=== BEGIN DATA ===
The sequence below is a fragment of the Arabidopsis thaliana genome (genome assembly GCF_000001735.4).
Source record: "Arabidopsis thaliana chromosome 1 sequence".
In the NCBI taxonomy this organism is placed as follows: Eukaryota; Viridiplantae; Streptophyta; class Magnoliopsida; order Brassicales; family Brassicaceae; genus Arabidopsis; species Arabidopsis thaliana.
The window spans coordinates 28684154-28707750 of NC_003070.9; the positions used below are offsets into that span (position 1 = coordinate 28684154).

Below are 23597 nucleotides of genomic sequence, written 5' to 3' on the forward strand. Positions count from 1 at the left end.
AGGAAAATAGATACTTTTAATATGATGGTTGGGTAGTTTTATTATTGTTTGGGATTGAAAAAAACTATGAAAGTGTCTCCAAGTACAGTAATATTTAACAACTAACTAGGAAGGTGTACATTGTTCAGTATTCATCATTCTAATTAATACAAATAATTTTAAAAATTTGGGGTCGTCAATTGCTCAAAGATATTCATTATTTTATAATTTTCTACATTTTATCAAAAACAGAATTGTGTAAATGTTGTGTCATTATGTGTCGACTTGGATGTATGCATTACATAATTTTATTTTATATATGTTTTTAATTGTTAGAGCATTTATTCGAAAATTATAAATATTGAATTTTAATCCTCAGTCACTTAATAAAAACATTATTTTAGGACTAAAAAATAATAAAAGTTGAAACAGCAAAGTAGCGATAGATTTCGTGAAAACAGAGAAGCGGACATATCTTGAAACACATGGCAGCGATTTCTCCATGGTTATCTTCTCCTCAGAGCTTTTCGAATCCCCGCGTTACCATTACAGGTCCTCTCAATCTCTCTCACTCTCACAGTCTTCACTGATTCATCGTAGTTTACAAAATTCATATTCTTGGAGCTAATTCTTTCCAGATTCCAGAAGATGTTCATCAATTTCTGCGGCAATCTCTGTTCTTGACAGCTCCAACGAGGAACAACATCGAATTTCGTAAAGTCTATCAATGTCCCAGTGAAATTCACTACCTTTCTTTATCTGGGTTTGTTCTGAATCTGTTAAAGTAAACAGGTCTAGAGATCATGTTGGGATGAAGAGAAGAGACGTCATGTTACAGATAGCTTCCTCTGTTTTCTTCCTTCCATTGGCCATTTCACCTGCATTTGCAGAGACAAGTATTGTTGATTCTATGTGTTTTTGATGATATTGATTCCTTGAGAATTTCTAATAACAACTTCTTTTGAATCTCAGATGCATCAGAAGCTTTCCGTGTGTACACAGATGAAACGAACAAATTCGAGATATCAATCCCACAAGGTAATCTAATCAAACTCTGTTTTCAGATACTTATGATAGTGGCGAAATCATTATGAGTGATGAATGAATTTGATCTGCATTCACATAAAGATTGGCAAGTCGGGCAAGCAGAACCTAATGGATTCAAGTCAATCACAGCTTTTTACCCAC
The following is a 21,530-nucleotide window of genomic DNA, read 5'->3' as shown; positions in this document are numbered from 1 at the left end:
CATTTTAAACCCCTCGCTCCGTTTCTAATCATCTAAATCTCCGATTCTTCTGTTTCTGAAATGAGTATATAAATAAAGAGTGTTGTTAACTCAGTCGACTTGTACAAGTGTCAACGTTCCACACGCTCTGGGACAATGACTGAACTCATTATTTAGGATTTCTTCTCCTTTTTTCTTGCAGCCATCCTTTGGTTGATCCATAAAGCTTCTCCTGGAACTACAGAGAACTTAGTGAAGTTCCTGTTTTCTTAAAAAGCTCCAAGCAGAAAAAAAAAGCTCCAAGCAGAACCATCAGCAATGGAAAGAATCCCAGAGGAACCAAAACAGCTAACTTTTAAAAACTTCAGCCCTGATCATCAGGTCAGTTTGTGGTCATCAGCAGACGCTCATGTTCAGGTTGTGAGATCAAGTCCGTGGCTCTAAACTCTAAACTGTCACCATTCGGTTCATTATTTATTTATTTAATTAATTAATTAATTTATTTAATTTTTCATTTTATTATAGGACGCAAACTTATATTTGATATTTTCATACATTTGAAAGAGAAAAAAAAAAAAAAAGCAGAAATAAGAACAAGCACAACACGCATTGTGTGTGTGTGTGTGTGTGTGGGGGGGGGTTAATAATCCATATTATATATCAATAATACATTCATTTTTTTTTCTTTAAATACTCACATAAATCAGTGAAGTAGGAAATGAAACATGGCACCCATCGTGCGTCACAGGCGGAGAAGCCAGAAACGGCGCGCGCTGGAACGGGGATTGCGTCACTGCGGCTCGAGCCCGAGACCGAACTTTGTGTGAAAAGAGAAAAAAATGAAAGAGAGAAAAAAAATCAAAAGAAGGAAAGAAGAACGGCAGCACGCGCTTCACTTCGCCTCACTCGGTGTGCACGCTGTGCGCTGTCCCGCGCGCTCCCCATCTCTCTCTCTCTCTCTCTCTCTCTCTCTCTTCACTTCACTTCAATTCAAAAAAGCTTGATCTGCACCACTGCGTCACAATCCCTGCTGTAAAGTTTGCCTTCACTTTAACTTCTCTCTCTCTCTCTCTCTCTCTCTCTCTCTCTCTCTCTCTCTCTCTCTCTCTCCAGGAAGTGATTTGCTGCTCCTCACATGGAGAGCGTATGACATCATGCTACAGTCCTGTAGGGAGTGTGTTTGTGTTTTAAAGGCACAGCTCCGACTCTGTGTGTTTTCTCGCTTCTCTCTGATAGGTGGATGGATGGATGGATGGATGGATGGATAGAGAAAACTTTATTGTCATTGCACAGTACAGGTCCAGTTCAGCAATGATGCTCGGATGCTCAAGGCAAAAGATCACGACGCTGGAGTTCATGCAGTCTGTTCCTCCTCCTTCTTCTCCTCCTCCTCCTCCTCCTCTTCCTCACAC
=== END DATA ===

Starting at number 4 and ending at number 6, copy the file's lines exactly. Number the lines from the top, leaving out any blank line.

The window spans coordinates 28684154-28707750 of NC_003070.9; the positions used below are offsets into that span (position 1 = coordinate 28684154).

Below are 23597 nucleotides of genomic sequence, written 5' to 3' on the forward strand. Positions count from 1 at the left end.
AGGAAAATAGATACTTTTAATATGATGGTTGGGTAGTTTTATTATTGTTTGGGATTGAAAAAAACTATGAAAGTGTCTCCAAGTACAGTAATATTTAACAACTAACTAGGAAGGTGTACATTGTTCAGTATTCATCATTCTAATTAATACAAATAATTTTAAAAATTTGGGGTCGTCAATTGCTCAAAGATATTCATTATTTTATAATTTTCTACATTTTATCAAAAACAGAATTGTGTAAATGTTGTGTCATTATGTGTCGACTTGGATGTATGCATTACATAATTTTATTTTATATATGTTTTTAATTGTTAGAGCATTTATTCGAAAATTATAAATATTGAATTTTAATCCTCAGTCACTTAATAAAAACATTATTTTAGGACTAAAAAATAATAAAAGTTGAAACAGCAAAGTAGCGATAGATTTCGTGAAAACAGAGAAGCGGACATATCTTGAAACACATGGCAGCGATTTCTCCATGGTTATCTTCTCCTCAGAGCTTTTCGAATCCCCGCGTTACCATTACAGGTCCTCTCAATCTCTCTCACTCTCACAGTCTTCACTGATTCATCGTAGTTTACAAAATTCATATTCTTGGAGCTAATTCTTTCCAGATTCCAGAAGATGTTCATCAATTTCTGCGGCAATCTCTGTTCTTGACAGCTCCAACGAGGAACAACATCGAATTTCGTAAAGTCTATCAATGTCCCAGTGAAATTCACTACCTTTCTTTATCTGGGTTTGTTCTGAATCTGTTAAAGTAAACAGGTCTAGAGATCATGTTGGGATGAAGAGAAGAGACGTCATGTTACAGATAGCTTCCTCTGTTTTCTTCCTTCCATTGGCCATTTCACCTGCATTTGCAGAGACAAGTATTGTTGATTCTATGTGTTTTTGATGATATTGATTCCTTGAGAATTTCTAATAACAACTTCTTTTGAATCTCAGATGCATCAGAAGCTTTCCGTGTGTACACAGATGAAACGAACAAATTCGAGATATCAATCCCACAAGGTAATCTAATCAAACTCTGTTTTCAGATACTTATGATAGTGGCGAAATCATTATGAGTGATGAATGAATTTGATCTGCATTCACATAAAGATTGGCAAGTCGGGCAAGCAGAACCTAATGGATTCAAGTCAATCACAGCTTTTTACCCAC